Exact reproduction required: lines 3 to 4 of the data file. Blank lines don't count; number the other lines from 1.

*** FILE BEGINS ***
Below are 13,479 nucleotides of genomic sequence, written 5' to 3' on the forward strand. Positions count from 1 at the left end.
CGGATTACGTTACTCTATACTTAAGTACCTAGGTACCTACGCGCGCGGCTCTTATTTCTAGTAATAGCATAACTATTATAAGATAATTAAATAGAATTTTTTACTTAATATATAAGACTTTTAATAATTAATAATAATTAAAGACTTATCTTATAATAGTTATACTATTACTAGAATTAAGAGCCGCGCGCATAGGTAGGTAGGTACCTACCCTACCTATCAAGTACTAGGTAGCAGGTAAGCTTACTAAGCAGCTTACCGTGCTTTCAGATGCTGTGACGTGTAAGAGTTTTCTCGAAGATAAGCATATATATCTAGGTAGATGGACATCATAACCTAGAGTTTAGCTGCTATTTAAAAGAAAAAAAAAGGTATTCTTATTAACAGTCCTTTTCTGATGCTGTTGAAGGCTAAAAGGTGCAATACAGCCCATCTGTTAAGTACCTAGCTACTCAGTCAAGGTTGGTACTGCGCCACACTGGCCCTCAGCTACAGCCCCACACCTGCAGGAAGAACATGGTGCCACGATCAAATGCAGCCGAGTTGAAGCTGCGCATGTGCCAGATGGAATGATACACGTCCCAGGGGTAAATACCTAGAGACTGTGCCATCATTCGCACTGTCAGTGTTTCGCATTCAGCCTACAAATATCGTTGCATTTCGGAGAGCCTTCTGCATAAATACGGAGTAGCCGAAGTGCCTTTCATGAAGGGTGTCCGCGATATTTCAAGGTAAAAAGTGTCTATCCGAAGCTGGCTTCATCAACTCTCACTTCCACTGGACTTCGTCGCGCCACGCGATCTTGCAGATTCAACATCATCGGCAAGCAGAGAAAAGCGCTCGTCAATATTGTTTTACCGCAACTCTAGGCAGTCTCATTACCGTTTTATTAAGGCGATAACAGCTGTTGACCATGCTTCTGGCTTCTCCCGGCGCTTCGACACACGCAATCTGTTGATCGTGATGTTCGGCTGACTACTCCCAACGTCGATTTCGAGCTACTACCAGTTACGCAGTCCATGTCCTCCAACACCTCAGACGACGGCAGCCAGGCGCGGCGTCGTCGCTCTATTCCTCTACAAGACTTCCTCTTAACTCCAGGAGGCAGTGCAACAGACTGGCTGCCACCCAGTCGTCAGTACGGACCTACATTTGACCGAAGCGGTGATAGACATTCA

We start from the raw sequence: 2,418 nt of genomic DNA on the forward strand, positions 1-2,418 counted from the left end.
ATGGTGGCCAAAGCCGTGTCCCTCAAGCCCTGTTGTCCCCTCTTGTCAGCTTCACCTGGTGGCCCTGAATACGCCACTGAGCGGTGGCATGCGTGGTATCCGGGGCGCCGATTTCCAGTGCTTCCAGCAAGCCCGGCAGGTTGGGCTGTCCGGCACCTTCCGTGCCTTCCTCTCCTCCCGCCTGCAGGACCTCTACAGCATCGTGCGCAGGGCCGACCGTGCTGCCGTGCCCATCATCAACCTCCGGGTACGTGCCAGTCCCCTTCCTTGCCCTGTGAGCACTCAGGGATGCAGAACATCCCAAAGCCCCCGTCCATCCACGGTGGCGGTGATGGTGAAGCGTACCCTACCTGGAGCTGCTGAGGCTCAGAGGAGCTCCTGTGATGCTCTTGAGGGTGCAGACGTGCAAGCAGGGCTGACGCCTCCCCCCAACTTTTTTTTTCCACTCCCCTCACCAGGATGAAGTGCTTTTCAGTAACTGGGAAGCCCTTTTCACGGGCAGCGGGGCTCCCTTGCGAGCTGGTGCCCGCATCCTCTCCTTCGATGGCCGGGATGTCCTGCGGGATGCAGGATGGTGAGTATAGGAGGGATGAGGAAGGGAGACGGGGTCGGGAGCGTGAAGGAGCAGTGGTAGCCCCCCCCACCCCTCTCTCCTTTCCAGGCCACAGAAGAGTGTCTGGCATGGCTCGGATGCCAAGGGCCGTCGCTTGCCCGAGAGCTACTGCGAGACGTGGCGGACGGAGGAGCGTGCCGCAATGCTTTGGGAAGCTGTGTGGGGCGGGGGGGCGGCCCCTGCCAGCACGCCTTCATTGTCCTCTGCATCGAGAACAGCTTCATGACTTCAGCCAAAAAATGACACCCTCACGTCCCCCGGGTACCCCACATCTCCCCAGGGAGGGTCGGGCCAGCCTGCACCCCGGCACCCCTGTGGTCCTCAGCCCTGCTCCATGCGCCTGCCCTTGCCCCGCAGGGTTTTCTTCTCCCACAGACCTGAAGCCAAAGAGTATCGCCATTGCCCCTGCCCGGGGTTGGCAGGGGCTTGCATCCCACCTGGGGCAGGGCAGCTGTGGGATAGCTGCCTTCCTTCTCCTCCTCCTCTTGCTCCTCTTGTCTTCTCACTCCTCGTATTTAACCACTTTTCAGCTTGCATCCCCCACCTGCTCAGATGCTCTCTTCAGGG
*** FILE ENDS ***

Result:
We start from the raw sequence: 2,418 nt of genomic DNA on the forward strand, positions 1-2,418 counted from the left end.
ATGGTGGCCAAAGCCGTGTCCCTCAAGCCCTGTTGTCCCCTCTTGTCAGCTTCACCTGGTGGCCCTGAATACGCCACTGAGCGGTGGCATGCGTGGTATCCGGGGCGCCGATTTCCAGTGCTTCCAGCAAGCCCGGCAGGTTGGGCTGTCCGGCACCTTCCGTGCCTTCCTCTCCTCCCGCCTGCAGGACCTCTACAGCATCGTGCGCAGGGCCGACCGTGCTGCCGTGCCCATCATCAACCTCCGGGTACGTGCCAGTCCCCTTCCTTGCCCTGTGAGCACTCAGGGATGCAGAACATCCCAAAGCCCCCGTCCATCCACGGTGGCGGTGATGGTGAAGCGTACCCTACCTGGAGCTGCTGAGGCTCAGAGGAGCTCCTGTGATGCTCTTGAGGGTGCAGACGTGCAAGCAGGGCTGACGCCTCCCCCCAACTTTTTTTTTCCACTCCCCTCACCAGGATGAAGTGCTTTTCAGTAACTGGGAAGCCCTTTTCACGGGCAGCGGGGCTCCCTTGCGAGCTGGTGCCCGCATCCTCTCCTTCGATGGCCGGGATGTCCTGCGGGATGCAGGATGGTGAGTATAGGAGGGATGAGGAAGGGAGACGGGGTCGGGAGCGTGAAGGAGCAGTGGTAGCCCCCCCCACCCCTCTCTCCTTTCCAGGCCACAGAAGAGTGTCTGGCATGGCTCGGATGCCAAGGGCCGTCGCTTGCCCGAGAGCTACTGCGAGACGTGGCGGACGGAGGAGCGTGCCGCAATGCTTTGGGAAGCTGTGTGGGGCGGGGGGGCGGCCCCTGCCAGCACGCCTTCATTGTCCTCTGCATCGAGAACAGCTTCATGACTTCAGCCAAAAAATGACACCCTCACGTCCCCCGGGTACCCCACATCTCCCCAGGGAGGGTCGGGCCAGCCTGCACCCCGGCACCCCTGTGGTCCTCAGCCCTGCTCCATGCGCCTGCCCTTGCCCCGCAGGGTTTTCTTCTCCCACAGACCTGAAGCCAAAGAGTATCGCCATTGCCCCTGCCCGGGGTTGGCAGGGGCTTGCATCCCACCTGGGGCAGGGCAGCTGTGGGATAGCTGCCTTCCTTCTCCTCCTCCTCTTGCTCCTCTTGTCTTCTCACTCCTCGTATTTAACCACTTTTCAGCTTGCATCCCCCACCTGCTCAGATGCTCTCTTCAGGG